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  1. #1
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    Default 12v charger charging 24v system?

    I'm just doing a rewire on my boat and have found a very nice 60amp charger, 12volt, linked into the wiring for a 24volt system. Does this work, but at half power or something?

  2. #2
    VicS is offline Registered User
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    Quote Originally Posted by All_at_Sea View Post
    I'm just doing a rewire on my boat and have found a very nice 60amp charger, 12volt, linked into the wiring for a 24volt system. Does this work, but at half power or something?
    A 12 volt charger wont charge a 24 volt battery.

    Sure what you have found is a mains powered 12 volt charger?

    Seems odd maybe some more investigation needed.
    Sea Wych Owners Association: www.Seawych.org

  3. #3
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    Quote Originally Posted by All_at_Sea View Post
    I'm just doing a rewire on my boat and have found a very nice 60amp charger, 12volt, linked into the wiring for a 24volt system. Does this work, but at half power or something?
    It is possible, but not a standard 12 volt charger.

    How is it wired up ?

    Brian

  4. #4
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    That could be a switch mode 12 to 24 or 24 to 12 converter.
    Or it could be a mains to 12 or 24 charger, or something different.
    Does it have a make and model?

  5. #5
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    Sandyman is offline Registered User
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    Quote Originally Posted by All_at_Sea View Post
    I'm just doing a rewire on my boat and have found a very nice 60amp charger, 12volt, linked into the wiring for a 24volt system. Does this work, but at half power or something?
    From what you say I would think the system is wired such that each battery has a separate 12v charge.
    Religion is just a mental crutch for the weak minded.

  6. #6
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    Quote Originally Posted by Sandyman View Post
    From what you say I would think the system is wired such that each battery has a separate 12v charge.
    +1 have seen it done many times with multi outlet charges and two 12v batteries making a 24v bank. I have to confess that I have never seen a 24v battery on a boat, only 12v
    East Coast Marine Heating & Electronics, Webasto, Wallas & Mikuni dealer

  7. #7
    William_H is offline Registered User
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    24v systems are common on boats with bigger diesel engines. The higher voltage requiring less current somore suitable for cranking big engines.
    A lot of electronic gear is only available to run on 12v. So it is common to have a 24v to 12v converter to run domestic gear. An alternative would be to have a 12v battery and system to run domestic gear. This would be charged by another alternator or a 24 to 12v converter.
    The OP seems however to imply that he has found a 12v charger (from the mains) on board. This could charge a 12v battery if there was one for domestic services.
    It is unlikely that it is suitable for charging the main 24v battery. The 24v battery usually consists of 2x 12v batteries wiored in series. It is conceivable that the charger has 2 outputs each isolated from one another so able to charge the 2 batteries. But be absolutely sure before you assume this.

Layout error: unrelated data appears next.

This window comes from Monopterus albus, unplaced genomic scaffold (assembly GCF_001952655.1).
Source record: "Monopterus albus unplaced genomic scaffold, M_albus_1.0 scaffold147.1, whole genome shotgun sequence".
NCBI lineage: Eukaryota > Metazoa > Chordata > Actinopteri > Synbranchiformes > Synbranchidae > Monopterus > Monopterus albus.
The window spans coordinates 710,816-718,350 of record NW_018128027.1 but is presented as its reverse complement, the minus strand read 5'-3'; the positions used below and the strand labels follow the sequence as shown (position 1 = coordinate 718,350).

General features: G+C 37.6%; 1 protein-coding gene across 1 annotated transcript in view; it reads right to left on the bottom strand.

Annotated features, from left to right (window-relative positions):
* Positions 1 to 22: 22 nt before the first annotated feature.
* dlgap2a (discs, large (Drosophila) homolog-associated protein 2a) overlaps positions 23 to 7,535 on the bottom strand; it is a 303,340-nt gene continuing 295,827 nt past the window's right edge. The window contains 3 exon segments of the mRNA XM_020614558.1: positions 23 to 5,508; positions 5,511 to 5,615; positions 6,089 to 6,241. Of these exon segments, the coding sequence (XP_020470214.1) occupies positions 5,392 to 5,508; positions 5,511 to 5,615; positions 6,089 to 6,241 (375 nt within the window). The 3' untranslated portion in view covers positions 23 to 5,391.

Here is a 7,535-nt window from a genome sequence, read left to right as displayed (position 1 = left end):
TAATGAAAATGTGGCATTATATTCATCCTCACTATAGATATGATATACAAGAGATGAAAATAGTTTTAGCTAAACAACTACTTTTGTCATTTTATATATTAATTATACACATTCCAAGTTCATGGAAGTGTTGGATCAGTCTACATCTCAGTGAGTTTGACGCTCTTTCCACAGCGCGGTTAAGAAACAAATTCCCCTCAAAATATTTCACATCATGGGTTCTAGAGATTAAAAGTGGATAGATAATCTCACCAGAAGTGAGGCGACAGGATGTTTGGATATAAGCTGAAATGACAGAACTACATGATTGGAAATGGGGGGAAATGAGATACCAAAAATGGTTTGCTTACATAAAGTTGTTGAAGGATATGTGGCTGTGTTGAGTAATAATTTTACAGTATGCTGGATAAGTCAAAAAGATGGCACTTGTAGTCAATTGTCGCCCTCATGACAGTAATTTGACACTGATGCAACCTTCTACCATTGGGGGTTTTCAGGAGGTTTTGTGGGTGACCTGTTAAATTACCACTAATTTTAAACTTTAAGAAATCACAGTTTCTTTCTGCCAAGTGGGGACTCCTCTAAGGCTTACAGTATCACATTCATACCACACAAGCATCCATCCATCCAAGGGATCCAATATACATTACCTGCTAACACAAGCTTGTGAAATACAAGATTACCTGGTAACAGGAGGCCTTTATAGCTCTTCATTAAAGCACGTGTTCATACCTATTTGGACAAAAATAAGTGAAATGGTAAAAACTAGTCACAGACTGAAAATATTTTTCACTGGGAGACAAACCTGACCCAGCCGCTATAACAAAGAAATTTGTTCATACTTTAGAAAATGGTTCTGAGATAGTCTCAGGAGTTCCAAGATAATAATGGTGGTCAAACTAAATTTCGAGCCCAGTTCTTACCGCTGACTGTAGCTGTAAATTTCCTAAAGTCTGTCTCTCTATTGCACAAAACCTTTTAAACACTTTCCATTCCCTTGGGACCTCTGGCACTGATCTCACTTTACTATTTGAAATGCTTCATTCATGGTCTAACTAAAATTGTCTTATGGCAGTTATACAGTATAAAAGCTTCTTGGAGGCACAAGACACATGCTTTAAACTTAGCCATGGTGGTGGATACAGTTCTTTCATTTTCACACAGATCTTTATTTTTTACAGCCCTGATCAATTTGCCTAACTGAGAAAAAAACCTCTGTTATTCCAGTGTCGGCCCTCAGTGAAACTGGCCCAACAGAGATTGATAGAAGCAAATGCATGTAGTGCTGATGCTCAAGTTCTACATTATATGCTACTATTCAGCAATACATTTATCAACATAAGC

The (single output) charger could be used for charging the 12v battery where the negative is connected to the boats negatve system and engine block etc. It could also be used for charging the other battery where its negative is connected to the positive of the other battery. This would require that the negative of the charger is floating ie not connected to mains earth. If there was concern with this then the battery would need to be disconnected to be charged. if you do disconnect the battery for charging you might as well connect it parallel to the other battery and charge them both at once. You need to be very careful to disconnect the battery completely and to wire it to the other battery +ve to +ve -ve to -ve for charging then after charging restore to the original arrangement of one battery negative to ships negative engine block etc. The positive of that battery going to the negative of the next battery the positive of the second battery being 24v to starter etc.
    So we really need to know more about the systems but of course you need to know what you are doing and how the boat electrics work. good luck olewill

  8. #8
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    Hello, me again.

    The unit is 240 volts, supplying 12 volts out, 60 amps. I have tested the cables that were attached to it to find a 24 volt current, so this unit was wired into the 24 volt circuit? I am taking it out and blanking off the cables as l have a 4 stage charger elsewhere charging independently of this unit. Just seems odd to me.

  9. #9
    VicMallows is online now Registered User
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    Quote Originally Posted by All_at_Sea View Post
    I am taking it out and blanking off the cables as l have a 4 stage charger elsewhere charging independently of this unit. Just seems odd to me.
    Well, you have a nice charger which I'm sure you will be able to 'pass-on' to someone who can make good use of it. Presumably the previous owner was never short of power and never noticed that the charger was doing nothing

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